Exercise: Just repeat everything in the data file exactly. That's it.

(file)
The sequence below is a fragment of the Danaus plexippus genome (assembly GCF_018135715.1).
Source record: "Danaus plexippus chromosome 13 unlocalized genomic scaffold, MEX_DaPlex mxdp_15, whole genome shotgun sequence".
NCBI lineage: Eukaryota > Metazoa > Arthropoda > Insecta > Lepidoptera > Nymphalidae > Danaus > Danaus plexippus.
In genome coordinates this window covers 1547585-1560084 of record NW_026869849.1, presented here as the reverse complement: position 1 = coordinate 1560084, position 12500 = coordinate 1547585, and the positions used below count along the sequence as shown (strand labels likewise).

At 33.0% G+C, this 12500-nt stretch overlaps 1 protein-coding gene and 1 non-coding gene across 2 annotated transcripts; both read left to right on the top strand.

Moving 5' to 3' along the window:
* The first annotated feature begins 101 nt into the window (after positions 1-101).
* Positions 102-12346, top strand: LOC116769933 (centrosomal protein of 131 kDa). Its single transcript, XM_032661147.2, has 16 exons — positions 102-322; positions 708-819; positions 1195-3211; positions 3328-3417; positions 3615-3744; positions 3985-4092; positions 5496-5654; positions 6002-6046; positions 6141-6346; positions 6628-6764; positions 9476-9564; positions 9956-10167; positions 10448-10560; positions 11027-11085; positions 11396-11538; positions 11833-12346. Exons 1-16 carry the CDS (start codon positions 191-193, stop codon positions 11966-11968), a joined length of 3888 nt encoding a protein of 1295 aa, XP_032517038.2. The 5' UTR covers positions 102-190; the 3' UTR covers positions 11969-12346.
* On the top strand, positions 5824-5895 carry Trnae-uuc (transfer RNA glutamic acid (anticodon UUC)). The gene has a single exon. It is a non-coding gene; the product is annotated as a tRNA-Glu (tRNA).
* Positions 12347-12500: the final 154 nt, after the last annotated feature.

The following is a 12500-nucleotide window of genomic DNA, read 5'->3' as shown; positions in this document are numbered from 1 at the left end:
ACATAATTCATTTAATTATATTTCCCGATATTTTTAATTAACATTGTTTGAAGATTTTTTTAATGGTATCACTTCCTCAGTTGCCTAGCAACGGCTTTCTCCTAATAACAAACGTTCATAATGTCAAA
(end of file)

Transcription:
The sequence below is a fragment of the Danaus plexippus genome (assembly GCF_018135715.1).
Source record: "Danaus plexippus chromosome 13 unlocalized genomic scaffold, MEX_DaPlex mxdp_15, whole genome shotgun sequence".
NCBI lineage: Eukaryota > Metazoa > Arthropoda > Insecta > Lepidoptera > Nymphalidae > Danaus > Danaus plexippus.
In genome coordinates this window covers 1547585-1560084 of record NW_026869849.1, presented here as the reverse complement: position 1 = coordinate 1560084, position 12500 = coordinate 1547585, and the positions used below count along the sequence as shown (strand labels likewise).

At 33.0% G+C, this 12500-nt stretch overlaps 1 protein-coding gene and 1 non-coding gene across 2 annotated transcripts; both read left to right on the top strand.

Moving 5' to 3' along the window:
* The first annotated feature begins 101 nt into the window (after positions 1-101).
* Positions 102-12346, top strand: LOC116769933 (centrosomal protein of 131 kDa). Its single transcript, XM_032661147.2, has 16 exons — positions 102-322; positions 708-819; positions 1195-3211; positions 3328-3417; positions 3615-3744; positions 3985-4092; positions 5496-5654; positions 6002-6046; positions 6141-6346; positions 6628-6764; positions 9476-9564; positions 9956-10167; positions 10448-10560; positions 11027-11085; positions 11396-11538; positions 11833-12346. Exons 1-16 carry the CDS (start codon positions 191-193, stop codon positions 11966-11968), a joined length of 3888 nt encoding a protein of 1295 aa, XP_032517038.2. The 5' UTR covers positions 102-190; the 3' UTR covers positions 11969-12346.
* On the top strand, positions 5824-5895 carry Trnae-uuc (transfer RNA glutamic acid (anticodon UUC)). The gene has a single exon. It is a non-coding gene; the product is annotated as a tRNA-Glu (tRNA).
* Positions 12347-12500: the final 154 nt, after the last annotated feature.

The following is a 12500-nucleotide window of genomic DNA, read 5'->3' as shown; positions in this document are numbered from 1 at the left end:
ACATAATTCATTTAATTATATTTCCCGATATTTTTAATTAACATTGTTTGAAGATTTTTTTAATGGTATCACTTCCTCAGTTGCCTAGCAACGGCTTTCTCCTAATAACAAACGTTCATAATGTCAAA